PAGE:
In the past month, starting with the San Francisco Giants, four different Major League Baseball teams have joined the It Gets Better Project, the fast-growing campaign that uses the power of personal videos to help LGBT youth grapple with the many challenges they face on the path to adulthood. Following a Change.org petition campaign launched by an ardent fan named Sean Chapin, the Giants recorded a video, which they contributed to It Gets Better, the site founded by activists Dan Savage and Terry Miller - so far, more than 10,000 LGBT adults and allies have contributed videos to the site, and another 368,000 (as of June 15) have taken the pledge to join the It Gets Better movement.
The Giants video on Youtube, which features players Matt Cain, Sergio Romo, Andres Torres, and Barry Zito - along with the team's batting coach Hensley Muelens, received more than 125,000 views during its first two weeks.
Since San Francisco joined the campaign, the Chicago Cubs, Boston Red Sox, and - on June 10 - the Seattle Mariners have also announced they will produce "It Gets Better" videos. There's also a petition circulating on Change.org urging the New York Yankees to join the campaign. Currently more than 6,500 people have signed the Yankees petition.
This story makes me happy for all kinds of reasons, having grown up an ardent baseball fan (and player, right into my high school years). I can still recite inanely obscure bits of baseball trivia off the top of my head. I continue to follow MLB baseball enthusiastically, and I can't say that before this year I'd ever thought much about the sheer absence of GLBT outreach from the sport. I just figured that this would happen eventually, as prevailing attitudes change. And one might argue that these recent efforts by four big-league teams are a sign of just that, a steadily rising acceptance of gays and lesbians throughout the country (albeit more dramatically in some places than others).
There's been only one openly gay Major League player, a backup outfielder named Glenn Burke, who played briefly for the A's and Dodgers in the late '70s. He died of complications from AIDS in 1995, and his struggle to fit into the staunchly hetero framework of pro baseball was chronicled last year in the documentary Out: The Glenn Burke Story. Interestingly, Burke's manager with the Dodgers, Tommy Lasorda, had an openly gay son (Tommy Jr.), whom Burke befriended (some say dated). It's been alleged that Lasorda had Burke traded to the A's because his chummy relationship with his son, whose homosexuality he never accepted. Tommy Lasorda Jr. also died of complications from AIDS, a few years before Burke.
The only other openly gay man who ever played in the Majors is Billy Bean, who came out in 1999 a few years after the end of his seven-year career - Bean has become a great supporter of LGBT causes, and authored a memoir, the Going the Other Way: Lessons from a Life in and out of Major League Baseball. One other openly gay figure with close ties to the sport is former MLB umpire, Dave Pallone, who authored his own coming out tale, Behind the Mask: My Double Life in Baseball. There have been rumors about other players and even umpires over the years, but none has come out publicly. Several past teammates of Billy Bean - notably former Astros catcher Brad Ausmus, who contributed a touching review of Going the Other Way to Bean's website - lent their encouragement after he came out. It may be a while before openly gay men are commonplace within the ranks of MLB baseball, but certainly these partnerships with It Gets Better are a step toward a time when sexual orientation won't be an obstacle.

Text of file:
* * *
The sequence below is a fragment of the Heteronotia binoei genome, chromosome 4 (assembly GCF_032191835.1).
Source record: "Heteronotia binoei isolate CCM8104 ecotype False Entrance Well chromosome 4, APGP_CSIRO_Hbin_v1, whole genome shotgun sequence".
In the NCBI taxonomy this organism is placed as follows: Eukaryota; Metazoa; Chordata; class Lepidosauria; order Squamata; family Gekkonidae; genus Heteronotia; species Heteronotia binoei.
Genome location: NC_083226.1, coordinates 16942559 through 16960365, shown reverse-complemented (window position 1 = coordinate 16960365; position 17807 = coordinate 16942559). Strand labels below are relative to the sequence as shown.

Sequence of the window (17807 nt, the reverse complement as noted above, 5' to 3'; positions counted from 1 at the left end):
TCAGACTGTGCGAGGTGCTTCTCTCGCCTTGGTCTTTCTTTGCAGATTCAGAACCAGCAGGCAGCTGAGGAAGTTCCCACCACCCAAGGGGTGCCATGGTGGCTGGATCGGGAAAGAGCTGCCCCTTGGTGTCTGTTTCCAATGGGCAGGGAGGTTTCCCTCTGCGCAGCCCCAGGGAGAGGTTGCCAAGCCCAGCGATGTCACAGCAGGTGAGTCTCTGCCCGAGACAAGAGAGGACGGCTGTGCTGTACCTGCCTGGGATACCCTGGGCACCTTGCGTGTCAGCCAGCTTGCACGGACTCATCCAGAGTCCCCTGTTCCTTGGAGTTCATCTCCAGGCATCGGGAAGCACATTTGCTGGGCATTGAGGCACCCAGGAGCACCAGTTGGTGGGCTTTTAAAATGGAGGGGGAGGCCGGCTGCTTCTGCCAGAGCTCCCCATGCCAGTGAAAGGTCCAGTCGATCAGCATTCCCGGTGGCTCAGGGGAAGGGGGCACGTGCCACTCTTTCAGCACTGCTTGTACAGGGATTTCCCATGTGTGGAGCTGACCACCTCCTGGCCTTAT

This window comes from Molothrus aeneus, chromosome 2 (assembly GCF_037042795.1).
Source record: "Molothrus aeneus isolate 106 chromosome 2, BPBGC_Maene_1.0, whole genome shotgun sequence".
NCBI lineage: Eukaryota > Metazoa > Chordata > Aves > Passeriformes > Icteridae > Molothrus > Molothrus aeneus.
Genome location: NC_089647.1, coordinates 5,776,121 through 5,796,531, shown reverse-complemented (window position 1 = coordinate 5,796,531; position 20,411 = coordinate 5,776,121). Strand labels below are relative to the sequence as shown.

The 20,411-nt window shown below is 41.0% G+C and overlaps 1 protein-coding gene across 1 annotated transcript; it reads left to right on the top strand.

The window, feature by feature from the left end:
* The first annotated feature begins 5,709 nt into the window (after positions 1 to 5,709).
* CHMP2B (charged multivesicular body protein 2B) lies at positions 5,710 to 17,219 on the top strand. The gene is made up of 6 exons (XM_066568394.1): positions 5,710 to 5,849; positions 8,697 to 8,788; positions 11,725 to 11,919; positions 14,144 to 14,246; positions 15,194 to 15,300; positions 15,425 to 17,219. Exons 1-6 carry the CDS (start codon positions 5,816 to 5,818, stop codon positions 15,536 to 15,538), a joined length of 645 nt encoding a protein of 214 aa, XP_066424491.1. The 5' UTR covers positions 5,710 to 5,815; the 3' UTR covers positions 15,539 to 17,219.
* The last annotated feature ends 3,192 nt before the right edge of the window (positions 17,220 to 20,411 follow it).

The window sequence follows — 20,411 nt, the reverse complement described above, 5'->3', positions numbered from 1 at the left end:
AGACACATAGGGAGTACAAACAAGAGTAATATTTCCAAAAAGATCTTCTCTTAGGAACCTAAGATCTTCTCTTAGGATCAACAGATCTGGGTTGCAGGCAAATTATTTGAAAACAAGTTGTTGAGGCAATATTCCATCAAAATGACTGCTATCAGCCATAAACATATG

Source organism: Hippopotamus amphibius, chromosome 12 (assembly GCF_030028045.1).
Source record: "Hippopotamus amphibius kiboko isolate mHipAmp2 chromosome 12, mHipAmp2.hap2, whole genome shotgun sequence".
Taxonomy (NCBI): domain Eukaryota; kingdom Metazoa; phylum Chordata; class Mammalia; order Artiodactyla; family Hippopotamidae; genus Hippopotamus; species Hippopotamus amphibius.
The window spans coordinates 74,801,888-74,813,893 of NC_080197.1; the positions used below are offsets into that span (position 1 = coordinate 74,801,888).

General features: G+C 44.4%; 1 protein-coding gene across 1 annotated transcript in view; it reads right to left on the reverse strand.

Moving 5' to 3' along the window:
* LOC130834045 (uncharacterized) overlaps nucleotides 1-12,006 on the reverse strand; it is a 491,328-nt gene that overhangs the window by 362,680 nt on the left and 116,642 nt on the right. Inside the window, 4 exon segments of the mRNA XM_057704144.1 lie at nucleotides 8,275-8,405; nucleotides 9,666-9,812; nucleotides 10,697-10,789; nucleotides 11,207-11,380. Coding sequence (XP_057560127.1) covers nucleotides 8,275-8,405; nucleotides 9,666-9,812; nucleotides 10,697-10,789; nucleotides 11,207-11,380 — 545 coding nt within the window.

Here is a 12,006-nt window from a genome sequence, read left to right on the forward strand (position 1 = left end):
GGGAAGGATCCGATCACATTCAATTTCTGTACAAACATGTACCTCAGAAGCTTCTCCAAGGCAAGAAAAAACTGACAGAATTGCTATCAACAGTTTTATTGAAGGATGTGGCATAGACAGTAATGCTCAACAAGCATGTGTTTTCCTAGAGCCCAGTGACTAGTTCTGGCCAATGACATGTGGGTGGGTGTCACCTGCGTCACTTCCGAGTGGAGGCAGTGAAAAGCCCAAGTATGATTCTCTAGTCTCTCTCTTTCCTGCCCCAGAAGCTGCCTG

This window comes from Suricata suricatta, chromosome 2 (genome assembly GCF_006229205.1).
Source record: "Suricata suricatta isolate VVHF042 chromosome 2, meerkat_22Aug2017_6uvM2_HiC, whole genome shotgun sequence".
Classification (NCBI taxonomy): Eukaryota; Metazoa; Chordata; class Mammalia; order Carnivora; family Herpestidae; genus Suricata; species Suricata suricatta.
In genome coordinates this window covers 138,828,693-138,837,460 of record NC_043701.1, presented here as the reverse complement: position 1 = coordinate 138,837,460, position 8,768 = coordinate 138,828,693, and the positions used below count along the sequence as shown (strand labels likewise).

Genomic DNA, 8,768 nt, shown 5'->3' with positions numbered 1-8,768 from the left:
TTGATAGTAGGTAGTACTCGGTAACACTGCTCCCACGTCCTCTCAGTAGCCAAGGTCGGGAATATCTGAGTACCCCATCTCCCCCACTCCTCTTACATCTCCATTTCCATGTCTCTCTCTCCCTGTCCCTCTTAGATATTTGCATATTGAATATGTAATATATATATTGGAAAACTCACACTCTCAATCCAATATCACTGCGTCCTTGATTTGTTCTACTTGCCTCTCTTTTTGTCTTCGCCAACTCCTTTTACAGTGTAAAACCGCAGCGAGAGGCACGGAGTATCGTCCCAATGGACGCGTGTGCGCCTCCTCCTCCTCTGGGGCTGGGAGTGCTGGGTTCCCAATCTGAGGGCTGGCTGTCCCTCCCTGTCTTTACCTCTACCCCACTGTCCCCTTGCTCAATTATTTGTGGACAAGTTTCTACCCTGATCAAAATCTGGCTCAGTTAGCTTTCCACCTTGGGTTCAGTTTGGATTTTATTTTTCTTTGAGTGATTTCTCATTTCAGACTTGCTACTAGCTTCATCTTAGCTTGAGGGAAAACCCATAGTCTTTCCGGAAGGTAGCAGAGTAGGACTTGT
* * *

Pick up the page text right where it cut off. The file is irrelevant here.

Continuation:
It's fun to see some big-league teams with particularly strong GLBT followings acknowledging and giving back to the gay community - some of these franchises have stadiums in the heart of neighborhoods with significant gay visibility. The Cubs, for example, play at ancient and venerable Wrigley Field, which fringes Chicago's Lakeview neighborhood, aka "Boystown." The team has made donations in the past to Lakeview's GLBT Center on Halsted, and last year owner Laura Ricketts and baseball legend and former Cub Ernie Banks sat atop the team's float in the Chicago Gay Pride parade.
The Red Sox also play in a historic stadium, Fenway Park, that's also close to many gay-frequented restaurants and bars. Safeco Field in Seattle is on the edge of one of the city's most atmospheric neighborhoods, Pioneer Square, and a short walk south of downtown's famed Pike Place Market. In San Francisco, the Giants play at the stunning AT&T Park in the trendy South Beach neighborhood, close to the gay clubs of SoMa.
Other ballparks relatively close to gay-popular neighborhoods include Nationals Park, just south of Washington, DC's historic Capitol Hill nightlife district; PNC Park, just across the river from several gay bars on downtown Pittsburgh's Liberty Avenue; Coors Field, which looms over Denver's lively LoDo (Lower Downtown) district and is also close to the popular gay nightclub, Tracks; and Target Field, the new home of the Twins, which is near the gay nightlife along Hennepin Avenue and in the Warehouse District in downtown Minneapolis.
If you haven't thought much about catching a baseball game during your summer vacation, now just might be the time.